When a tenant dies, knowing how to proceed with the duration of the lease agreement or rental payments, returning or withholding a security deposit, and relocating your tenant’s personal property is crucial to avoiding stress and legal liabilities. Death isn’t a fun topic to talk about – but knowing your rights to regain the rental property is a big part of being a landlord. Plus, it doesn’t hurt to be prepared just in case.
Be aware that you will need to adhere to your state and local laws. Some states, like California, require landlords to follow specific steps to regain a property after a tenant’s death – and these requirements can vary depending on where your property is located. While this article will contain some general principles that apply to developing policies and procedures for managing deceased tenants that lived alone (or were the sole person on the lease agreement), review your state’s laws and talk to your attorney before applying any new language to your lease.
Acquiring Rental Payments or Terminating the Lease
When a tenant passes away the responsibility of the lease agreement falls upon the deceased’s estate (which is oftentimes handled by the tenant’s family – such as their spouse, child/children or parent). Moving forward after a tenant has died depends on the terms of the lease agreement, your state’s laws, and any negotiations made between you and the executor of the tenant’s estate that can be proven using verifiable means (documentation, most likely).
Quick Tip: Your lease should have an emergency contact section, in case you discover your tenant has died. If you want extra insurance, add a separate section where your tenants can add the contact information of their executor of their state or ‘next of kin’.
Generally, the estate is responsible for paying all the rent owed to the landlord. Since they’ll be cleaning out the rental property and dealing with the tenant’s possessions, they may choose to negotiate when the lease ends. If you want to end the lease, the official written notice of your tenant’s death can act as a 30-day notice.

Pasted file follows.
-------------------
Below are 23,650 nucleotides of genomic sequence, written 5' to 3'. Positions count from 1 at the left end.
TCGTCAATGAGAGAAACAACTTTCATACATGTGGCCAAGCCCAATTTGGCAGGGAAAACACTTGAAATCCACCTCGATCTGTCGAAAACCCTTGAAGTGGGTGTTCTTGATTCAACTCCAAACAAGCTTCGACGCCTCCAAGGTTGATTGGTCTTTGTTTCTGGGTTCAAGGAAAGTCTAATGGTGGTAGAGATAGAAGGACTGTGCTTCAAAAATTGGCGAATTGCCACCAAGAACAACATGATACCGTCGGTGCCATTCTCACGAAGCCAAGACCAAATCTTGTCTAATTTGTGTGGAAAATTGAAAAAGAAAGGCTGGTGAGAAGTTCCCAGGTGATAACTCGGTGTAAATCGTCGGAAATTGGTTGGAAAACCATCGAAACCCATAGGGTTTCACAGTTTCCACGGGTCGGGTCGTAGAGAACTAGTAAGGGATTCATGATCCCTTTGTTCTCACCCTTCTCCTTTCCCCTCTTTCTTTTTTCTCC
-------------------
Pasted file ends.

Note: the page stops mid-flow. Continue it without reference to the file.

Quick Tip: Make sure you get an official written notice that the tenant had died from the estate! This might take some time as the tenant’s family processes the death, so be patient and ask politely.
As we said above, the estate is responsible for the lease agreement. This includes all the rental payments until the lease expires. That being said, most estates (or family members) don’t want to pay for an empty rental, and you might want to get new tenants into your property. If this is the case, negotiate with the executor of the estate. This could mean a situation where the executor pays the rent until you’re able to screen applicants and start renting to new tenants.
Handling the Security Deposit
You should handle the security deposit like you do normally – to cover unpaid rent, property damages, or other costs that were established in your lease. The remaining deposit should be given to the executor of the estate. Unfortunately, if the security deposit doesn’t cover all the damages, you’ll have to work with the executor to cover the cost(s).
Providing Access to your Tenant’s Property
Most states give the landlord the right to secure the property (a.k.a. changing the locks) once you find out about the tenant’s death. If the executor of the lease wishes to enter your rental property, work with them to set up a time to give them access to the deceased tenant’s possessions. If possible, accompany them to the property.
Quick Tip: If you believe there might be disputes surrounding the estate, consider writing down a list of everything removed and keeping track of who accessed the property and when.
In this tricky situation, remember that patience and kindness can go a long way when negotiating with the tenant’s family or estate executor. Moving forward, be sure to look up your local laws and give yourself a little personal time. Loosing someone, no matter how close you were, is tough and you deserve a second to grieve as well.
Have you had to deal with a tenant passing away? How did you handle the situation?